A New Risk Score for Invasive Aspergillosis in Patients with Haematological Malignancies.

Marta Stanzani, Mauro Fiacchini, Fabio Tumietto, Pierluigi Viale, Michele Baccarani, and Nicola Vianelli

Author address: 

1 Hematology, Institute of Haematology and Clinical Oncology Lorenzo e Ariosto Serí gnoli, Sant’Orsola-Malpighi Hospital, University of Bolog, Bologna, Italy, 2 Hematology, Hematology, Institute of Haematology and Clinical Oncology Lorenzo e Ariost;NULL;2013-04-17 12:35:16;NULL;NULL;1469;NULL; 14446;Conference Proceedings;Marco Montillo, Francesca Ricci, Alessandra Tedeschi, Sara Miqueleiz, Giovanni Grillo, Eleonora Vismara, Antonino Greco, Silvio Veronese, and Enrica Morra


Invasive fungal infections, particularly invasive aspergillosis (IA), are frequent complications in immunocompromised patients. The identification of risk factors for IA is crucial to select patients who will benefit from different antifungal treatment. Retrospectively, we studied 1,194 hospitalizations registered at our Institution between March 2005 and December 2007, involving 618 patients affected by haematological malignancies (acute leukemia 34%, lymphoma 34%, multiple myeloma 24%, chronic myeloid leukemia 5%, severe aplastic anemia 1.5%, chronic lymphocytic leukemia 1.5%), with the purpose of developing a risk score able to stratify patients in categories at different risk for IA. Every febrile episode and every hospitalization without febrile episodes were recorded as single phase, for a total number of 1,409 phases. In 53% of the phases, the haematological malignancy was fully active (first presentation or resistant disease), and the main treatments administrated were: induction chemotherapy (18%), consolidation chemotherapy (20%), salvage chemotherapy (15%), HSCT in 33% (autologous: 21%; allogeneic: 12%). In 13% of the hospitalizations, patients did not receive chemotherapy but supportive cares. Seventeen variables were assessed as risk factors for IA according to literature data and to local clinical practice (age, smoking habit, type of job, previous IA, prolonged steroids treatment, diabetes, type of haematological malignancy, disease staus, type of treatment, prolonged neutropenia and lymphocytopenia, acute or chronic GvHD, CMV infection, mucositis, presence or absence of HEPA filter, proximity of building sites to the Haematology Unit) receiving a score ranging from 0 to 2. Summing the weighted points assigned to each variable, a total score (TSCORE08) was calculated for each phase and allowed to empirically identify 3 groups of patients at low (1 to 8), intermediate (8.5 to 11.5), and high (12 to 17) risk for IA, and was significantly higher in patients with IA (p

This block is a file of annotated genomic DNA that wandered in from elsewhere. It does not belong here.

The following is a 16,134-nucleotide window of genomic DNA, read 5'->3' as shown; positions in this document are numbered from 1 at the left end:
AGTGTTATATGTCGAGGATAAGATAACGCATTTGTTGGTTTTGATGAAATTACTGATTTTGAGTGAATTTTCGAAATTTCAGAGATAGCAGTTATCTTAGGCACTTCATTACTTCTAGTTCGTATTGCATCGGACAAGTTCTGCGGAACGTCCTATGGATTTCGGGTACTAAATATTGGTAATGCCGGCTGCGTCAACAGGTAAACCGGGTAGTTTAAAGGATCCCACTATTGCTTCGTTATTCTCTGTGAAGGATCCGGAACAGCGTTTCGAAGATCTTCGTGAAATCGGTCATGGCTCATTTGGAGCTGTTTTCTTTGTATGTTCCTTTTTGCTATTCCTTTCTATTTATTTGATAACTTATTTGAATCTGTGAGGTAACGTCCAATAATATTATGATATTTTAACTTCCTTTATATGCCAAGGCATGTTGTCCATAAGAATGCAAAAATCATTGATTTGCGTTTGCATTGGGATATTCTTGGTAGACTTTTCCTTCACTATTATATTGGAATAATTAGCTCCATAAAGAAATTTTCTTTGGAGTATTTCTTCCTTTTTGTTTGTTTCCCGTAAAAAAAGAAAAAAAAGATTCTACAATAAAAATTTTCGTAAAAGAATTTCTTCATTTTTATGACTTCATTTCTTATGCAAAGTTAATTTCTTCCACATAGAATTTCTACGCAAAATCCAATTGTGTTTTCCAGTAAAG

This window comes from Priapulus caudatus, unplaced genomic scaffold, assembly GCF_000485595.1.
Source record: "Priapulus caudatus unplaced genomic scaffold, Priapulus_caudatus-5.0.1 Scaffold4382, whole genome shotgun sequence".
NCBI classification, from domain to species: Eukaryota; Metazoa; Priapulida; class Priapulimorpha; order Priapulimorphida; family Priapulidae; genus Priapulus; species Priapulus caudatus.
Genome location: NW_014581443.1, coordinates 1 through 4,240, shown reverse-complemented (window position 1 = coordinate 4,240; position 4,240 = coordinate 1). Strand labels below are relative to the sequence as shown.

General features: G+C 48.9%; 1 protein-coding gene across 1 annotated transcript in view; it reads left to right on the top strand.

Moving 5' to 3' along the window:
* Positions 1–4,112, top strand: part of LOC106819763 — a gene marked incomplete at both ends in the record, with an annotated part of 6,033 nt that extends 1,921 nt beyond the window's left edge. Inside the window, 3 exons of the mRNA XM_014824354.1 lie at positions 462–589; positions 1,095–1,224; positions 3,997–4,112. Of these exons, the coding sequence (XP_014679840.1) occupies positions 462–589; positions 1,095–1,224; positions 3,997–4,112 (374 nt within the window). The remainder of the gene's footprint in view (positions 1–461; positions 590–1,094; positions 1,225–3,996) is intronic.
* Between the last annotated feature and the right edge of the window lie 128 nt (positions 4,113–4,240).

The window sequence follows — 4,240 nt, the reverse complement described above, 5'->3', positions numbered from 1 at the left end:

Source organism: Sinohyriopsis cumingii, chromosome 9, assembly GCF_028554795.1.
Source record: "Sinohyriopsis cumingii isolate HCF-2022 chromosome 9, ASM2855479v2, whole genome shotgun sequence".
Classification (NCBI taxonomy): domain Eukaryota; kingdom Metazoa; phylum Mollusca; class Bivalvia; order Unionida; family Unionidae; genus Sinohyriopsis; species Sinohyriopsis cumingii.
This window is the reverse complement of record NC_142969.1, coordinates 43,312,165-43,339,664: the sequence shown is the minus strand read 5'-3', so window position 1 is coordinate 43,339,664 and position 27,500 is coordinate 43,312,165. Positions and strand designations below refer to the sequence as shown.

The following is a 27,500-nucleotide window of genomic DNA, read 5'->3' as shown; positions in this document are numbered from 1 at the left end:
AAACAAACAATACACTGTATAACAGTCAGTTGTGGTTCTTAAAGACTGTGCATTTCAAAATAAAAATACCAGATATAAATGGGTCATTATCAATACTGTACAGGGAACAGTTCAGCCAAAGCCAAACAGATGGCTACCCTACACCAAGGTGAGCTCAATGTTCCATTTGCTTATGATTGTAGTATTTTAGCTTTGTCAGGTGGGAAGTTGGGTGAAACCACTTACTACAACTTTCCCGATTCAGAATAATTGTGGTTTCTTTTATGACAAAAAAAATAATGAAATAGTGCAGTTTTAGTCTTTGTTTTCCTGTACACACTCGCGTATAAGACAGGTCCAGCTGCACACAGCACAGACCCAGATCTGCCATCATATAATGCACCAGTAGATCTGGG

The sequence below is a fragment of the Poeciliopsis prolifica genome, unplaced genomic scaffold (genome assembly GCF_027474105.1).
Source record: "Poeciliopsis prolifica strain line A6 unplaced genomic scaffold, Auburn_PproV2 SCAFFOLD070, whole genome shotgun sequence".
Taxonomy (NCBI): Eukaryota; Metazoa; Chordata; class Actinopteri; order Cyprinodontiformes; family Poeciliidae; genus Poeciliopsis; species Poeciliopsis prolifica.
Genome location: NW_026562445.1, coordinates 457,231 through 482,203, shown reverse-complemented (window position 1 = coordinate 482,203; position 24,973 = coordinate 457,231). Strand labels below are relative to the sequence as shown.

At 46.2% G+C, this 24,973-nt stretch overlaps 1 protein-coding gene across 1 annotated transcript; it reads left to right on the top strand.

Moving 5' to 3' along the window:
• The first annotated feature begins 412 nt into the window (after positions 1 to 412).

Full conference title: 

50th American Society of Haematologists Annual Meeting
    • ASH 50th (2008)